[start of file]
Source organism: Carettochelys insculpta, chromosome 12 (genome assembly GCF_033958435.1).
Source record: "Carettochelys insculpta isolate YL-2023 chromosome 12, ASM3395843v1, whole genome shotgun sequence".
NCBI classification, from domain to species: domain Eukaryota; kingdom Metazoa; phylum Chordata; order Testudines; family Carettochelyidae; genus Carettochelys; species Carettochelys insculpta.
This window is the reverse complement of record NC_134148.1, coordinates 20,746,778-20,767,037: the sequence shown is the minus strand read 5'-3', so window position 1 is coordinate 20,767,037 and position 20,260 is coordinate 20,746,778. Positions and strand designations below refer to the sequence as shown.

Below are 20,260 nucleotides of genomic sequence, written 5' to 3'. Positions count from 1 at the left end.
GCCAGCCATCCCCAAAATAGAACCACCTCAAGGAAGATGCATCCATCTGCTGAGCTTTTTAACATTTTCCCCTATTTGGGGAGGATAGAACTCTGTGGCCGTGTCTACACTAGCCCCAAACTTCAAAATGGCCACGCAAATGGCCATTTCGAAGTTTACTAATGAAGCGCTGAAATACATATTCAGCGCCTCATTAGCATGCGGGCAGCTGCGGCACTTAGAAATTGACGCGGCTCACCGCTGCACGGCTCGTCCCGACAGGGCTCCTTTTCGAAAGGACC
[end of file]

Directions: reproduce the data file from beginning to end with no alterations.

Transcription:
Source organism: Carettochelys insculpta, chromosome 12 (genome assembly GCF_033958435.1).
Source record: "Carettochelys insculpta isolate YL-2023 chromosome 12, ASM3395843v1, whole genome shotgun sequence".
NCBI classification, from domain to species: domain Eukaryota; kingdom Metazoa; phylum Chordata; order Testudines; family Carettochelyidae; genus Carettochelys; species Carettochelys insculpta.
This window is the reverse complement of record NC_134148.1, coordinates 20,746,778-20,767,037: the sequence shown is the minus strand read 5'-3', so window position 1 is coordinate 20,767,037 and position 20,260 is coordinate 20,746,778. Positions and strand designations below refer to the sequence as shown.

Below are 20,260 nucleotides of genomic sequence, written 5' to 3'. Positions count from 1 at the left end.
GCCAGCCATCCCCAAAATAGAACCACCTCAAGGAAGATGCATCCATCTGCTGAGCTTTTTAACATTTTCCCCTATTTGGGGAGGATAGAACTCTGTGGCCGTGTCTACACTAGCCCCAAACTTCAAAATGGCCACGCAAATGGCCATTTCGAAGTTTACTAATGAAGCGCTGAAATACATATTCAGCGCCTCATTAGCATGCGGGCAGCTGCGGCACTTAGAAATTGACGCGGCTCACCGCTGCACGGCTCGTCCCGACAGGGCTCCTTTTCGAAAGGACC